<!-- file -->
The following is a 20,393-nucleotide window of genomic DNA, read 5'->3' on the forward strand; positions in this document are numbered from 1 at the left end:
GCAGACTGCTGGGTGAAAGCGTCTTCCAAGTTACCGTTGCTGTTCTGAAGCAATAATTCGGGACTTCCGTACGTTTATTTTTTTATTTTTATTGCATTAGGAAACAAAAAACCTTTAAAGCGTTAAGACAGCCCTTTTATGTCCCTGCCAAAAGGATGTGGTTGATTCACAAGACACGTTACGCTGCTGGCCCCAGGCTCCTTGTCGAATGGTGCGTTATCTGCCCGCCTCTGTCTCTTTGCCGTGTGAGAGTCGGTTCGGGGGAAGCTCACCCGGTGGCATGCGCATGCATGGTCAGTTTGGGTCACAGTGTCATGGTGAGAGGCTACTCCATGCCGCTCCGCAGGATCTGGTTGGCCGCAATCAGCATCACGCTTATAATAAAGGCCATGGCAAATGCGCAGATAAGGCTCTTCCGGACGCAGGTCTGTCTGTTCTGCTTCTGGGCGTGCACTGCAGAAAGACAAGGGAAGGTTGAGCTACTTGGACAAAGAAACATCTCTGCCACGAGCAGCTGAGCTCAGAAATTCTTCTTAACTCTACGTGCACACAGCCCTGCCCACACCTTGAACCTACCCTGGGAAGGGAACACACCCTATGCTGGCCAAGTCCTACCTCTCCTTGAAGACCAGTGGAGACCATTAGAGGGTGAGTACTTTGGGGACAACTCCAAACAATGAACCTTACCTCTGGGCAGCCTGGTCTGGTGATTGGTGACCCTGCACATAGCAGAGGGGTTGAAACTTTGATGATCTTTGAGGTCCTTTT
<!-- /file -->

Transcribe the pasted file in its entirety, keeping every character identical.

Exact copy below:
The following is a 20,393-nucleotide window of genomic DNA, read 5'->3' on the forward strand; positions in this document are numbered from 1 at the left end:
GCAGACTGCTGGGTGAAAGCGTCTTCCAAGTTACCGTTGCTGTTCTGAAGCAATAATTCGGGACTTCCGTACGTTTATTTTTTTATTTTTATTGCATTAGGAAACAAAAAACCTTTAAAGCGTTAAGACAGCCCTTTTATGTCCCTGCCAAAAGGATGTGGTTGATTCACAAGACACGTTACGCTGCTGGCCCCAGGCTCCTTGTCGAATGGTGCGTTATCTGCCCGCCTCTGTCTCTTTGCCGTGTGAGAGTCGGTTCGGGGGAAGCTCACCCGGTGGCATGCGCATGCATGGTCAGTTTGGGTCACAGTGTCATGGTGAGAGGCTACTCCATGCCGCTCCGCAGGATCTGGTTGGCCGCAATCAGCATCACGCTTATAATAAAGGCCATGGCAAATGCGCAGATAAGGCTCTTCCGGACGCAGGTCTGTCTGTTCTGCTTCTGGGCGTGCACTGCAGAAAGACAAGGGAAGGTTGAGCTACTTGGACAAAGAAACATCTCTGCCACGAGCAGCTGAGCTCAGAAATTCTTCTTAACTCTACGTGCACACAGCCCTGCCCACACCTTGAACCTACCCTGGGAAGGGAACACACCCTATGCTGGCCAAGTCCTACCTCTCCTTGAAGACCAGTGGAGACCATTAGAGGGTGAGTACTTTGGGGACAACTCCAAACAATGAACCTTACCTCTGGGCAGCCTGGTCTGGTGATTGGTGACCCTGCACATAGCAGAGGGGTTGAAACTTTGATGATCTTTGAGGTCCTTTT